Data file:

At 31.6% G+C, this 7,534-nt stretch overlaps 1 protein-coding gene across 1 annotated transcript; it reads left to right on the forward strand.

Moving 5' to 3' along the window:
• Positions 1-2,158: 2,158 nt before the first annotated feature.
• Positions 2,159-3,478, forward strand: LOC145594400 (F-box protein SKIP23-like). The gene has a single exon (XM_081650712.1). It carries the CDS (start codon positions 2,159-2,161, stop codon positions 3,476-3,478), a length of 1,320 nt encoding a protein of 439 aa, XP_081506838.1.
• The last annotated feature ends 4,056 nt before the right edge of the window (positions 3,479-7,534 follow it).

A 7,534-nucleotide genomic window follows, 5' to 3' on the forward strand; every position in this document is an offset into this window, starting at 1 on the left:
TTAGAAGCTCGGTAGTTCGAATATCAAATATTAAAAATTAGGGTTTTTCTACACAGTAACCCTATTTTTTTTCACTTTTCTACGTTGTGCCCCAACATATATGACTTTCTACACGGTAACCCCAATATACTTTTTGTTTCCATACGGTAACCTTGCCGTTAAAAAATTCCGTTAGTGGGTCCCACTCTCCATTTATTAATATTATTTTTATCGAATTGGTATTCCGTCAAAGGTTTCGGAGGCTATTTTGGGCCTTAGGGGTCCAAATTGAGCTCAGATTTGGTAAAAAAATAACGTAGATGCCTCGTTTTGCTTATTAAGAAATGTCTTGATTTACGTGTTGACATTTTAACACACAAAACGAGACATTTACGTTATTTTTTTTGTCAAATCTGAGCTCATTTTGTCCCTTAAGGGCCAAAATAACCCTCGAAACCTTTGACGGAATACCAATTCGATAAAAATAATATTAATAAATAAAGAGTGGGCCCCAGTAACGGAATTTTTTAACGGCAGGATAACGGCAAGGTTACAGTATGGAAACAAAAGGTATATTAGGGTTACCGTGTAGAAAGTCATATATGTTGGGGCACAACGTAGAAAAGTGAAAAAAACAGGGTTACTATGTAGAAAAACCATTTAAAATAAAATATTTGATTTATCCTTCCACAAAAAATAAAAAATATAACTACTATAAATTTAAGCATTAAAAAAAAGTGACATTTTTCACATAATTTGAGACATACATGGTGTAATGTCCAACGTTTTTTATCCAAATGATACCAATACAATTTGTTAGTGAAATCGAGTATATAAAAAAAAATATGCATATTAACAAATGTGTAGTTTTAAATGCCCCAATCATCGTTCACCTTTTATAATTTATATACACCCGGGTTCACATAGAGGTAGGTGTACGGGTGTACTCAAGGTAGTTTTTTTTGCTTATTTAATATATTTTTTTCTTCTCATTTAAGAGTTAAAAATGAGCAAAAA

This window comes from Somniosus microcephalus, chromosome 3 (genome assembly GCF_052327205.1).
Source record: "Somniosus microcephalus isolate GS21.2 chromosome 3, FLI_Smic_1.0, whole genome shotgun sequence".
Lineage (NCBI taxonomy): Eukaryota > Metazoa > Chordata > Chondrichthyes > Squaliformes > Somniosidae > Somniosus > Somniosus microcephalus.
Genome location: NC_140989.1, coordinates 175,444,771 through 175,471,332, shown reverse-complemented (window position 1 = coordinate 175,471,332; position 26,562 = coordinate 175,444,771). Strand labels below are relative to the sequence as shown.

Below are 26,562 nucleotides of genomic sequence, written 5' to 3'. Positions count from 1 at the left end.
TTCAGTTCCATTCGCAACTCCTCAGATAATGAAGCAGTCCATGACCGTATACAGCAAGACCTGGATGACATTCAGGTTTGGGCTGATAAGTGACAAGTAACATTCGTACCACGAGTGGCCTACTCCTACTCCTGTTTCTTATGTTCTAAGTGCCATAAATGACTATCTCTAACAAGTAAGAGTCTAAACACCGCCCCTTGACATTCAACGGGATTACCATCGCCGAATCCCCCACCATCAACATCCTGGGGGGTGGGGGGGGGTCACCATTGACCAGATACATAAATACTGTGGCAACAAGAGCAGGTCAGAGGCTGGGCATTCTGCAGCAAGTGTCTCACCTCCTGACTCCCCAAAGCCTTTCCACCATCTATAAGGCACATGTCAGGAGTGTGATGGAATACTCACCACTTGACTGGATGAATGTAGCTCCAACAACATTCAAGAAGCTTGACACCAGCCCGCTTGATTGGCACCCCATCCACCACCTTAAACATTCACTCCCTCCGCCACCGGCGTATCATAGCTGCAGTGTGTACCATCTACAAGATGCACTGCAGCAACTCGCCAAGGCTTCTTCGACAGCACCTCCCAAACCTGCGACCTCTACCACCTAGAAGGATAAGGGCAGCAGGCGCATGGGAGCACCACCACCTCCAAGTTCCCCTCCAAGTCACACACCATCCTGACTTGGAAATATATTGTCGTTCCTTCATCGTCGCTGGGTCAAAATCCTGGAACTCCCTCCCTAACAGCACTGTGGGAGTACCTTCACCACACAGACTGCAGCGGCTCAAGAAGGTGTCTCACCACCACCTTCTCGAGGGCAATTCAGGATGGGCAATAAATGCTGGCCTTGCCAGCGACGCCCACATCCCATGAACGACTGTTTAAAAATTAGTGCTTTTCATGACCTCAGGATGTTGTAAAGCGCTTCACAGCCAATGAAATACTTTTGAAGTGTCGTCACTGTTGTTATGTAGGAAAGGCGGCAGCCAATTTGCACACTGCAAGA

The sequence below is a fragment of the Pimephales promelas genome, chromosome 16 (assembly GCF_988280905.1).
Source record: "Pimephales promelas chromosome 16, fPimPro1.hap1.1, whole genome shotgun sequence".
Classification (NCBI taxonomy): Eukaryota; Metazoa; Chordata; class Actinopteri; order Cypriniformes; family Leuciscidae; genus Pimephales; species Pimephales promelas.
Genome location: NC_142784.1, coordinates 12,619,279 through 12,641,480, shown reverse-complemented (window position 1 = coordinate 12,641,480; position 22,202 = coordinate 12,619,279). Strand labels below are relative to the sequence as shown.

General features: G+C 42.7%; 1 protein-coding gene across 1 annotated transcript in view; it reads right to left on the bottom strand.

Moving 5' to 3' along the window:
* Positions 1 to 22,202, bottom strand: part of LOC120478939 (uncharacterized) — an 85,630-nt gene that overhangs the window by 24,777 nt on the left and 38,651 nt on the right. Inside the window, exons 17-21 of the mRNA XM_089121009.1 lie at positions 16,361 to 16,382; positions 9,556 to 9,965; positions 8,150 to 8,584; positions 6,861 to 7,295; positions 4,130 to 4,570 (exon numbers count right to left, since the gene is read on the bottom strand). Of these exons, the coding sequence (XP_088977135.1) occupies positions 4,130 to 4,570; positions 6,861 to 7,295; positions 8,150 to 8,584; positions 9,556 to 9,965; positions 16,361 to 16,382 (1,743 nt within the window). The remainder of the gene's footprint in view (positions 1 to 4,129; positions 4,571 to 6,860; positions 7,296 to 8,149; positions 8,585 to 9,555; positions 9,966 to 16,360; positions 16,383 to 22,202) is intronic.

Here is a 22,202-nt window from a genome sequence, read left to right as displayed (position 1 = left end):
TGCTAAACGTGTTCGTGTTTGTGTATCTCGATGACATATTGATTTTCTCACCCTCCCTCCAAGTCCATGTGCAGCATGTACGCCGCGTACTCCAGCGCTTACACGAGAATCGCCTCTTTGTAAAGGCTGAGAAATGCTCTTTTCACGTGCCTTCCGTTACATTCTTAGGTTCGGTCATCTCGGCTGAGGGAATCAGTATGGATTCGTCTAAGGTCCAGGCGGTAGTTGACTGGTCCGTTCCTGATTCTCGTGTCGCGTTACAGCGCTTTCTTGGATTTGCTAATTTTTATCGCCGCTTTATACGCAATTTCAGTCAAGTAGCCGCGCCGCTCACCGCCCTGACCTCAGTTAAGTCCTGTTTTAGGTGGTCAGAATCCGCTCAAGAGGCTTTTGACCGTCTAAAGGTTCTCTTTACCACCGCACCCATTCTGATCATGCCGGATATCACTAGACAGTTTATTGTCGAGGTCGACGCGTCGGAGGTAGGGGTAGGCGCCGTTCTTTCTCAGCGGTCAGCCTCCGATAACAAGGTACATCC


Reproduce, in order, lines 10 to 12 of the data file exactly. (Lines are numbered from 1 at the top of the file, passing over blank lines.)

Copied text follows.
Lineage (NCBI taxonomy): Eukaryota > Metazoa > Chordata > Chondrichthyes > Squaliformes > Somniosidae > Somniosus > Somniosus microcephalus.
Genome location: NC_140989.1, coordinates 175,444,771 through 175,471,332, shown reverse-complemented (window position 1 = coordinate 175,471,332; position 26,562 = coordinate 175,444,771). Strand labels below are relative to the sequence as shown.

Below are 26,562 nucleotides of genomic sequence, written 5' to 3'. Positions count from 1 at the left end.